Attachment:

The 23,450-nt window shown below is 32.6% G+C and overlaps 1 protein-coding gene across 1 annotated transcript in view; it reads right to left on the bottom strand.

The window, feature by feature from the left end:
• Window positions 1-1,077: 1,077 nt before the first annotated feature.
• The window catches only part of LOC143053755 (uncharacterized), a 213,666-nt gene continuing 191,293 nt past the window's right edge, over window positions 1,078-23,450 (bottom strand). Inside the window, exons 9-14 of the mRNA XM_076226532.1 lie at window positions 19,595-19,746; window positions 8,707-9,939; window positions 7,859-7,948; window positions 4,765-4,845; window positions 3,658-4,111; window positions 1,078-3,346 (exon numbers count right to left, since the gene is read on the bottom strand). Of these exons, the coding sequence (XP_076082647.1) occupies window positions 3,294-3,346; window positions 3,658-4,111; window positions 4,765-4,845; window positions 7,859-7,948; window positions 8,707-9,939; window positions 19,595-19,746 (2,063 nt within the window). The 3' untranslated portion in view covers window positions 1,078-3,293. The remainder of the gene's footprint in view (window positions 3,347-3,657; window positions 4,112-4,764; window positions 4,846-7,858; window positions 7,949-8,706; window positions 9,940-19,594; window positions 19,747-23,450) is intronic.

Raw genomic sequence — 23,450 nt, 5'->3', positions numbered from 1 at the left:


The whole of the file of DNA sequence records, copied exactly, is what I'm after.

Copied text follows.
The 23,450-nt window shown below is 32.6% G+C and overlaps 1 protein-coding gene across 1 annotated transcript in view; it reads right to left on the bottom strand.

The window, feature by feature from the left end:
• Window positions 1-1,077: 1,077 nt before the first annotated feature.
• The window catches only part of LOC143053755 (uncharacterized), a 213,666-nt gene continuing 191,293 nt past the window's right edge, over window positions 1,078-23,450 (bottom strand). Inside the window, exons 9-14 of the mRNA XM_076226532.1 lie at window positions 19,595-19,746; window positions 8,707-9,939; window positions 7,859-7,948; window positions 4,765-4,845; window positions 3,658-4,111; window positions 1,078-3,346 (exon numbers count right to left, since the gene is read on the bottom strand). Of these exons, the coding sequence (XP_076082647.1) occupies window positions 3,294-3,346; window positions 3,658-4,111; window positions 4,765-4,845; window positions 7,859-7,948; window positions 8,707-9,939; window positions 19,595-19,746 (2,063 nt within the window). The 3' untranslated portion in view covers window positions 1,078-3,293. The remainder of the gene's footprint in view (window positions 3,347-3,657; window positions 4,112-4,764; window positions 4,846-7,858; window positions 7,949-8,706; window positions 9,940-19,594; window positions 19,747-23,450) is intronic.

Raw genomic sequence — 23,450 nt, 5'->3', positions numbered from 1 at the left: